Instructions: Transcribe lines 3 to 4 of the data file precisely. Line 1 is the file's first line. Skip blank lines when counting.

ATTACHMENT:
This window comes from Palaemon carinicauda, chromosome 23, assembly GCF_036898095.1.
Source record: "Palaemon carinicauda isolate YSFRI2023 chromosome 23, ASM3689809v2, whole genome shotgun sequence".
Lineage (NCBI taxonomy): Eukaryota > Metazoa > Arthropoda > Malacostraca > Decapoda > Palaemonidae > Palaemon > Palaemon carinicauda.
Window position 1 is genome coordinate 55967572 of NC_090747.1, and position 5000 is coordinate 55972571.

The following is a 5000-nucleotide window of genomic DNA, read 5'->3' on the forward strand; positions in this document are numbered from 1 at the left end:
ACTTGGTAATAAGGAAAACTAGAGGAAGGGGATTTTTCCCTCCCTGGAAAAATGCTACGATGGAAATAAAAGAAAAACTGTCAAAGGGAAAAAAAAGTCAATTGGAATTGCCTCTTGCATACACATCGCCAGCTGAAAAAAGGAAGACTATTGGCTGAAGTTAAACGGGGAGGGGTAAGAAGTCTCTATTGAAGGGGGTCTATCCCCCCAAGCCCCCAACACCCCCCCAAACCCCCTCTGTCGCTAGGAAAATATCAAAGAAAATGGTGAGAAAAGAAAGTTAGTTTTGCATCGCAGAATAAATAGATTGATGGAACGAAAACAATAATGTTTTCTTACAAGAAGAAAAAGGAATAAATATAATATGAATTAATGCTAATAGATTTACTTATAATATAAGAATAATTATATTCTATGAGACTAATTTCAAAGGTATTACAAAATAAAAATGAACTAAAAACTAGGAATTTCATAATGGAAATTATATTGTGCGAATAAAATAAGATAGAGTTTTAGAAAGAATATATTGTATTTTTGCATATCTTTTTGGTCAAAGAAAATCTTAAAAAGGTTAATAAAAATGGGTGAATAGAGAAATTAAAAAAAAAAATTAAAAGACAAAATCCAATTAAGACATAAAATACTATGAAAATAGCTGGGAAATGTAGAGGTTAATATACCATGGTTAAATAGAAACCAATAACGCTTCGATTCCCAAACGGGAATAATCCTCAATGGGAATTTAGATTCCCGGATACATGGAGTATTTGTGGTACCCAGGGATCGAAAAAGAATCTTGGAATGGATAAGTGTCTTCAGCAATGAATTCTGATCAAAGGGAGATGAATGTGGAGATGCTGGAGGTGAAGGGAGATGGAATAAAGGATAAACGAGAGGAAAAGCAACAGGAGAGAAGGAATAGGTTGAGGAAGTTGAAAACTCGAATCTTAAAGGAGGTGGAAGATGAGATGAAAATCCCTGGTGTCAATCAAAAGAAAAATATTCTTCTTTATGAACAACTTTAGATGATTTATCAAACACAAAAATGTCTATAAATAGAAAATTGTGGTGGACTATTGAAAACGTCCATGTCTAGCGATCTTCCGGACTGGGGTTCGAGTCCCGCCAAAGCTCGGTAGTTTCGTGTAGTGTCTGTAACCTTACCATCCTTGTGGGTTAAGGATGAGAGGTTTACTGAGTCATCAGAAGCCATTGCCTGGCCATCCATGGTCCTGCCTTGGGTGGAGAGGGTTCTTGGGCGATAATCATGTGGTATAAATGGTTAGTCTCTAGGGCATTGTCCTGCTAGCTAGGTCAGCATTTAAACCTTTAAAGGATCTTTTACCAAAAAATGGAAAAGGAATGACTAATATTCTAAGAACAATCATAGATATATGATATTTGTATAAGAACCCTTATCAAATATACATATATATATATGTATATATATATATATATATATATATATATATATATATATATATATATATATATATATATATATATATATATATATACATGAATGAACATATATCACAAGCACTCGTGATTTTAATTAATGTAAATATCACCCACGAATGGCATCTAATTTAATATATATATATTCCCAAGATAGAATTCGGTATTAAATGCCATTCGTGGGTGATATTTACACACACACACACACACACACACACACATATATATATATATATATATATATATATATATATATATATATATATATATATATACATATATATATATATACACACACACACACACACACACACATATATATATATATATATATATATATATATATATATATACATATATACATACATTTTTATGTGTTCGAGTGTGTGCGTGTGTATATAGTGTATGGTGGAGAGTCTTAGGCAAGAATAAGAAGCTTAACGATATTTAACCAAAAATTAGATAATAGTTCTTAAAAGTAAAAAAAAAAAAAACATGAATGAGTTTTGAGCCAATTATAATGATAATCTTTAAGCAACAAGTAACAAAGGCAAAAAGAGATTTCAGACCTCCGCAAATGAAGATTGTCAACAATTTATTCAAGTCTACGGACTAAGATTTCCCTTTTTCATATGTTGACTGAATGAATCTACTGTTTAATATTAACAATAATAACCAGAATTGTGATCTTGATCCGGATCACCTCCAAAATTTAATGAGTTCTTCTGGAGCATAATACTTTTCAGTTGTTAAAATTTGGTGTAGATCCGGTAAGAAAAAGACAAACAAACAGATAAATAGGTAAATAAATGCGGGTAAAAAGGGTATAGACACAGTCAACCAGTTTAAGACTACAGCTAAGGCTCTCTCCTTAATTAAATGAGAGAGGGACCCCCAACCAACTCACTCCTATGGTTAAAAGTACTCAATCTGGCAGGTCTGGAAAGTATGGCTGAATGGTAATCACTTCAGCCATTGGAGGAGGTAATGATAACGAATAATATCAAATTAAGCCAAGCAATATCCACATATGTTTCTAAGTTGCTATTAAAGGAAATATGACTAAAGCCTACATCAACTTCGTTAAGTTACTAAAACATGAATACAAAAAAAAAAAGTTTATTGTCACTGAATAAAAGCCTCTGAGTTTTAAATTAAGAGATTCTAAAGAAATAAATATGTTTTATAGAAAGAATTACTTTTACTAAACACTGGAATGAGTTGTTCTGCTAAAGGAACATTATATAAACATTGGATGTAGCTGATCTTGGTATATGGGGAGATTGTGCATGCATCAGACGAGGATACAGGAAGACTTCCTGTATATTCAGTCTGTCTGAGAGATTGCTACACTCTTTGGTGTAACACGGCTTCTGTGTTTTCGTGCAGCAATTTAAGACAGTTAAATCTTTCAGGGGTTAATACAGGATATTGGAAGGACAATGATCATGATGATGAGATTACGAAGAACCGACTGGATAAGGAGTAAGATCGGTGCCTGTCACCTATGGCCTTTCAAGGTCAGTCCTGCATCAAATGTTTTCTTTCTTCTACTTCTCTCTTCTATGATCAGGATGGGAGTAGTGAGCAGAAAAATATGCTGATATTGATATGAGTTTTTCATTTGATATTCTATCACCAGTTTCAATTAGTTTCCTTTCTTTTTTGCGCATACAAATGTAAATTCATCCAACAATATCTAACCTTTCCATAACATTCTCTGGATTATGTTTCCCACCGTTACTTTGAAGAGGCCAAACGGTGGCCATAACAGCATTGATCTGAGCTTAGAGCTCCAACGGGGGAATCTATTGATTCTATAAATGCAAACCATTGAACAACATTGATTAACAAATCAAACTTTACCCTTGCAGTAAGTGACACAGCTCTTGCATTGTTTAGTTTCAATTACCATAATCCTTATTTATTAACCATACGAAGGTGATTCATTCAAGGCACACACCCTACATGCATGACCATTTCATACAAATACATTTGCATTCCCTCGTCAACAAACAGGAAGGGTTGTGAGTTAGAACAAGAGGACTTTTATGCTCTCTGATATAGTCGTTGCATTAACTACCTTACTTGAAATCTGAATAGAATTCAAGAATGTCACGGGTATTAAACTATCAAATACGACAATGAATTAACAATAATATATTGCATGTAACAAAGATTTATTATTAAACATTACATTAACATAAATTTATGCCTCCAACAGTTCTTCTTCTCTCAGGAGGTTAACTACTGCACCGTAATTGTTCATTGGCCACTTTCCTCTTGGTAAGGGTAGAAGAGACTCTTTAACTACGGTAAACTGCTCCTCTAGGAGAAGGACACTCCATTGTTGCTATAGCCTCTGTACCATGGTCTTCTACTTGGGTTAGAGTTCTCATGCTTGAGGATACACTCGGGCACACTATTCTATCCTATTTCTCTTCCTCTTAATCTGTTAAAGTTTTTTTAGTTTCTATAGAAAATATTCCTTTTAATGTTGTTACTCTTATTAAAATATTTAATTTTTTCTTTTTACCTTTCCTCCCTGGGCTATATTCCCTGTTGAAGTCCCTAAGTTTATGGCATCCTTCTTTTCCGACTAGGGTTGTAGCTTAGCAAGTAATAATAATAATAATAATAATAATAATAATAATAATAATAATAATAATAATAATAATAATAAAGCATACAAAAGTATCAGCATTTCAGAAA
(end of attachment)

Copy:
Lineage (NCBI taxonomy): Eukaryota > Metazoa > Arthropoda > Malacostraca > Decapoda > Palaemonidae > Palaemon > Palaemon carinicauda.
Window position 1 is genome coordinate 55967572 of NC_090747.1, and position 5000 is coordinate 55972571.